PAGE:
The nightmare possibility remains that Trump will exhort his supporters to violence during or at the end of the transition period, or that after they turn to violence based on the encouragement so far Trump will support them. The risk of America’s election ending in mass violence persists.

{ 13 comments… read them below or add one }

. November 10, 2020 at 7:27 pm

How Trump’s transition of power delay threatens national security and public safety

Trump shows transition will be as turbulent as his presidency

The newly reelected Kentucky senator is as always plotting several moves ahead in his political power game. While the nation’s interests might dictate a smooth transition, McConnell’s Republicans have no incentive to cross Trump’s fervent supporters. A likely pair of Georgia runoff elections is looming in January that will decide control of the Senate. And looking forward, there remains no option for Republicans, as they contemplate a tough slate of seats to defend in the 2022 midterm elections, but to rely on Trump’s base.
Still, there is also a sense that Republicans are going out of their way to give the President time to accept reality — just the latest occasion when his ego has dictated the course of governance over the last four years.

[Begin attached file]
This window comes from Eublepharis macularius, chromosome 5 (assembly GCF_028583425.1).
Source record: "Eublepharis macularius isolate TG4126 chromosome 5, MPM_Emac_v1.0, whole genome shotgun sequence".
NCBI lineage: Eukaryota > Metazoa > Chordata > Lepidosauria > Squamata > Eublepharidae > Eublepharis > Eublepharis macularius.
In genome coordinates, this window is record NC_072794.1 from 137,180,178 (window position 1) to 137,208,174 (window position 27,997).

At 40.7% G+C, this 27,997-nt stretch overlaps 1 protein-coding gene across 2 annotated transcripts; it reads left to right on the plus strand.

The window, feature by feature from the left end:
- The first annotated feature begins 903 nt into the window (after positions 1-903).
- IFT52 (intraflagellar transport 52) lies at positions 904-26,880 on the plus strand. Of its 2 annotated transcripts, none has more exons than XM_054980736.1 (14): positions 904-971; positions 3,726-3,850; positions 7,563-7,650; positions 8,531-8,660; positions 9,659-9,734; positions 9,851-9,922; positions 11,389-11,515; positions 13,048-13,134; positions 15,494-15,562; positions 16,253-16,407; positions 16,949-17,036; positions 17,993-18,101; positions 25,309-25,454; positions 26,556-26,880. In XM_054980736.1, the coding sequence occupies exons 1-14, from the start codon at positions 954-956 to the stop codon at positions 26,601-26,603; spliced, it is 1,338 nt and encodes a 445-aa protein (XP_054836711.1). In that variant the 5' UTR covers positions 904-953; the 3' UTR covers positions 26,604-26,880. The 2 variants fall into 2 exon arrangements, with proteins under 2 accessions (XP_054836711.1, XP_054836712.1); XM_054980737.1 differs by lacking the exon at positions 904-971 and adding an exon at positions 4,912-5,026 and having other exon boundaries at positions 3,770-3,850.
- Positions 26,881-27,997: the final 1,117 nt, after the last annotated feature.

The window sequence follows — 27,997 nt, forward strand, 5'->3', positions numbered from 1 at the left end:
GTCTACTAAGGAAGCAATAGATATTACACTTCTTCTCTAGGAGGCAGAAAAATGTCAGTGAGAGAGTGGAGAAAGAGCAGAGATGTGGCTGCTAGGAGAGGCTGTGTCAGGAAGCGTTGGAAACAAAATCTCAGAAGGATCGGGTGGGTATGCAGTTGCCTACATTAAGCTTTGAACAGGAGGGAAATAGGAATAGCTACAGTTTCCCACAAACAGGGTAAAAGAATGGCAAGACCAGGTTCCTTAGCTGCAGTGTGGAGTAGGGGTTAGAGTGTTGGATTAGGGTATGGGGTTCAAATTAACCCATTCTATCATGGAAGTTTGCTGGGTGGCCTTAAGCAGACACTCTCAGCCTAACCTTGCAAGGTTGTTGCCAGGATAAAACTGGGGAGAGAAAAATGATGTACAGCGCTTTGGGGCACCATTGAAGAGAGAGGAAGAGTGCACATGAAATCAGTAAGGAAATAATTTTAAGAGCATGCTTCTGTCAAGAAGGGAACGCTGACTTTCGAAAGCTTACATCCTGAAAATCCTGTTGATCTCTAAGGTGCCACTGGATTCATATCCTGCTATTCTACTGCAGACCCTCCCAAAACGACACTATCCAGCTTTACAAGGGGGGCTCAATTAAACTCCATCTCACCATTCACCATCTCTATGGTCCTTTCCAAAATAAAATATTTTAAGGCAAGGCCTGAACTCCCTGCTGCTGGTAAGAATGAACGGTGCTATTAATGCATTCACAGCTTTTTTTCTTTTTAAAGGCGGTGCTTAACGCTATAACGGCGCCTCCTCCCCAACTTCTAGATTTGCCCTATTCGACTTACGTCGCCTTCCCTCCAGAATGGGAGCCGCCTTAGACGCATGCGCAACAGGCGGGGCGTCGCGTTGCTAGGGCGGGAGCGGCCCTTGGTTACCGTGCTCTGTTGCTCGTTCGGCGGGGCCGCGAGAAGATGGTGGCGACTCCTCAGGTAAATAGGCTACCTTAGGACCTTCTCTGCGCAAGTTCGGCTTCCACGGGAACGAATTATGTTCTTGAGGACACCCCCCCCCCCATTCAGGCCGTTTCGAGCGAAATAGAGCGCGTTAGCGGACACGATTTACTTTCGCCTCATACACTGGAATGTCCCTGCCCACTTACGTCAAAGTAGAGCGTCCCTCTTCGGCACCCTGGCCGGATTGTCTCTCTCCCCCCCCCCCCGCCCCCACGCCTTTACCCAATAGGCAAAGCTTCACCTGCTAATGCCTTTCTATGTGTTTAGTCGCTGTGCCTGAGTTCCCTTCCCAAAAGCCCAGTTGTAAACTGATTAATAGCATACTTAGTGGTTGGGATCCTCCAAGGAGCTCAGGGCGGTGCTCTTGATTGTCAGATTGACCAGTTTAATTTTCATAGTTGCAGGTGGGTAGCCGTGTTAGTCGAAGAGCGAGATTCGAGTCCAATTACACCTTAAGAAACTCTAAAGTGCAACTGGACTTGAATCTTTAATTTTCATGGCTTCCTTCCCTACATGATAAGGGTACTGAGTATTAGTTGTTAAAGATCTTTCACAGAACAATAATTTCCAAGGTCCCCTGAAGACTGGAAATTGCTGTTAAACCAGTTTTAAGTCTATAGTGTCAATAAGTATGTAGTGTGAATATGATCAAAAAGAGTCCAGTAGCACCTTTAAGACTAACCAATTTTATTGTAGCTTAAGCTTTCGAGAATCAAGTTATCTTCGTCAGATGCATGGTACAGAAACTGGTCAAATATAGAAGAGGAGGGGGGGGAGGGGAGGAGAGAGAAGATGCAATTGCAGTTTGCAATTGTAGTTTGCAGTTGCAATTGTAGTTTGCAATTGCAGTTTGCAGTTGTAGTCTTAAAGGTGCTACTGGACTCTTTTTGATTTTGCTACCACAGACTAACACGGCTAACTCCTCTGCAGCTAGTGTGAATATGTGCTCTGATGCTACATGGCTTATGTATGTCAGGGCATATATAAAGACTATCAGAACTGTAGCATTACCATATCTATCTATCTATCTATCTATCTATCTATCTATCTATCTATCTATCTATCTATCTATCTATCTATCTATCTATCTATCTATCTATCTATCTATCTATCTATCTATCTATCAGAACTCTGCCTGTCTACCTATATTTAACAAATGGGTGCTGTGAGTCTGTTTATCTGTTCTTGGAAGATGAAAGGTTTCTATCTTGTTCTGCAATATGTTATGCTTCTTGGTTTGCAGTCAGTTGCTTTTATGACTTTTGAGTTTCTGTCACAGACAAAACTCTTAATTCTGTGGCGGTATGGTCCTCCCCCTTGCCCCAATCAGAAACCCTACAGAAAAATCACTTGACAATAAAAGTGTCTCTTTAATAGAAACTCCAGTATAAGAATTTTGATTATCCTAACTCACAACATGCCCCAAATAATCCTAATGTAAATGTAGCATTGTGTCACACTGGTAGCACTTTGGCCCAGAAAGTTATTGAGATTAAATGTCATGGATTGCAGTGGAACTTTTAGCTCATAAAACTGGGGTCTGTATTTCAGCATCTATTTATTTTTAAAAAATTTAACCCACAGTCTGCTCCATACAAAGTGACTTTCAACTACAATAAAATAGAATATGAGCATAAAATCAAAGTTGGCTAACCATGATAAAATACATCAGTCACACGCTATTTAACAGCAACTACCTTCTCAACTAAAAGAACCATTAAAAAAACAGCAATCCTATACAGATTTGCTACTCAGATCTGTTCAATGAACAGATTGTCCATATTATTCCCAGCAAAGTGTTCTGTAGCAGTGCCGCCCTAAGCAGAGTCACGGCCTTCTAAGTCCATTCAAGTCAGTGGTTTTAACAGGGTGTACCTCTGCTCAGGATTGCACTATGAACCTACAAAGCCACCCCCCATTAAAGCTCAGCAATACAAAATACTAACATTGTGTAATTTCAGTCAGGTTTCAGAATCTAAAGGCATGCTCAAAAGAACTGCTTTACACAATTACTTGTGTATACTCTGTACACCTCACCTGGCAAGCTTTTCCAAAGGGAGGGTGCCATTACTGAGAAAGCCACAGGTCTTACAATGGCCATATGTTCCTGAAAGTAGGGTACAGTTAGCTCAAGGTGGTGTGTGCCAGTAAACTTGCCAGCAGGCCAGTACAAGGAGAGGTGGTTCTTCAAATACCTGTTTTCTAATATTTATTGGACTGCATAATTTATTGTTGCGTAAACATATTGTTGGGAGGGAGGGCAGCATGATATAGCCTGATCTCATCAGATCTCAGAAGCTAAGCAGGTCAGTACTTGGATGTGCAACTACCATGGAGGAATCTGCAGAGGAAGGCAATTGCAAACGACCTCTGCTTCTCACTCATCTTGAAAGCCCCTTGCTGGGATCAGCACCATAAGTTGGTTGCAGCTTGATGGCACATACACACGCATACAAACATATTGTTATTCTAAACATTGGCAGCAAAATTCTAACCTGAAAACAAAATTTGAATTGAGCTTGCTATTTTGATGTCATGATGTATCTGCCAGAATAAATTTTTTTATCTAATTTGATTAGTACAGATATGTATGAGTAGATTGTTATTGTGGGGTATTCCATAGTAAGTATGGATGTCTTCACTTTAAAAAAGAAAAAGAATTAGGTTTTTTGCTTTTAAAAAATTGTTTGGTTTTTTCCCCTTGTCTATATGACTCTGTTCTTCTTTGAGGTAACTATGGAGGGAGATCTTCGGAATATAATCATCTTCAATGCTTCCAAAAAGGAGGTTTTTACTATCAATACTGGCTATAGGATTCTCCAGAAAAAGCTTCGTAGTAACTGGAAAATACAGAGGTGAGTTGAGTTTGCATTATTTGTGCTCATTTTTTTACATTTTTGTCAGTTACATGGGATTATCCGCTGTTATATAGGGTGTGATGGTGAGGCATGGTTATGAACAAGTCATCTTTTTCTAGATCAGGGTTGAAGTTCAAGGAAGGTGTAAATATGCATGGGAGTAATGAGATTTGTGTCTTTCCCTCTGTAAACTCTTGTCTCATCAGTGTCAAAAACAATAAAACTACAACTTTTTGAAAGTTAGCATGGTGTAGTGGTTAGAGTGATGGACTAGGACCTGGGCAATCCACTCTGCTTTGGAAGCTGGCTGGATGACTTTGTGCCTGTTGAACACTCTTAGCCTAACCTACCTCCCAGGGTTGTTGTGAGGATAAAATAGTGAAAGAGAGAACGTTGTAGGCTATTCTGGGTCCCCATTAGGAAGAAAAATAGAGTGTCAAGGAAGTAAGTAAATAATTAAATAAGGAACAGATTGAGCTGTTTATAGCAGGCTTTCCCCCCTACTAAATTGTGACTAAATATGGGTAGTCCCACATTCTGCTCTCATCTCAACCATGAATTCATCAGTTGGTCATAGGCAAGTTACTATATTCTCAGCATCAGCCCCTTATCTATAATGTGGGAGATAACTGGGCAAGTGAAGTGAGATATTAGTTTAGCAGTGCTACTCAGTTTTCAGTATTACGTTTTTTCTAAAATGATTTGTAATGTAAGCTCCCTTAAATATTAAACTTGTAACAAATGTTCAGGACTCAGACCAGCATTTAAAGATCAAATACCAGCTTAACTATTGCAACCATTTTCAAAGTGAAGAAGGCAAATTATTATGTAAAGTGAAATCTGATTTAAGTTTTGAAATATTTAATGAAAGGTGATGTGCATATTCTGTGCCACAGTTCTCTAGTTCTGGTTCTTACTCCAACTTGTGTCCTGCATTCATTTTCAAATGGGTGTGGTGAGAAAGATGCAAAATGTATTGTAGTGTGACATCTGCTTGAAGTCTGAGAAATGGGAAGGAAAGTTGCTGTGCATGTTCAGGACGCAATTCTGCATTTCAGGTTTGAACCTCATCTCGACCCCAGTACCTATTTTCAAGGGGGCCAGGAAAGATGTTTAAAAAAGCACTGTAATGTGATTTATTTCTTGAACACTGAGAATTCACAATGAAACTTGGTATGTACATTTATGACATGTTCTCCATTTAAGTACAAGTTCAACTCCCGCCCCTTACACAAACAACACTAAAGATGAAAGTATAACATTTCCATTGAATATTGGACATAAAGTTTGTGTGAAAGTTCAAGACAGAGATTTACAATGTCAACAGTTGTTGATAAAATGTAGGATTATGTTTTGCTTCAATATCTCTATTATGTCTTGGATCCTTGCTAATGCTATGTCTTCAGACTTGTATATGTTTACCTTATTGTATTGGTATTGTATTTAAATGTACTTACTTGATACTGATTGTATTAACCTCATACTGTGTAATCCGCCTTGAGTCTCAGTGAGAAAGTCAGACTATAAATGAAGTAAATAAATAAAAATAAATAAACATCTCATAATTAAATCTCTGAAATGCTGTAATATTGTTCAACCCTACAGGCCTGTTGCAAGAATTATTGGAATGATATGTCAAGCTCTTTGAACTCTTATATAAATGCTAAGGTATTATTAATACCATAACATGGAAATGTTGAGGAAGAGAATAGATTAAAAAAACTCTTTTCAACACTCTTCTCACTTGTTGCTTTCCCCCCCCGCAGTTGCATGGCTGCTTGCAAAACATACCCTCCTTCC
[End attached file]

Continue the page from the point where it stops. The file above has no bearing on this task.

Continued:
Trump agency tasked with transition process has yet to recognize Biden’s victory

The Trumpian refusal to accept election defeat is un-American

Trump team needs to accept reality so transition can work

. November 10, 2020 at 8:26 pm

70% of Republicans say election wasn’t ‘free and fair’ despite no evidence of fraud – study | US elections 2020 | The Guardian

. November 11, 2020 at 12:49 am

Top policy, intelligence civilians resign amid Pentagon shakeup

. November 12, 2020 at 5:46 pm
. November 13, 2020 at 3:22 pm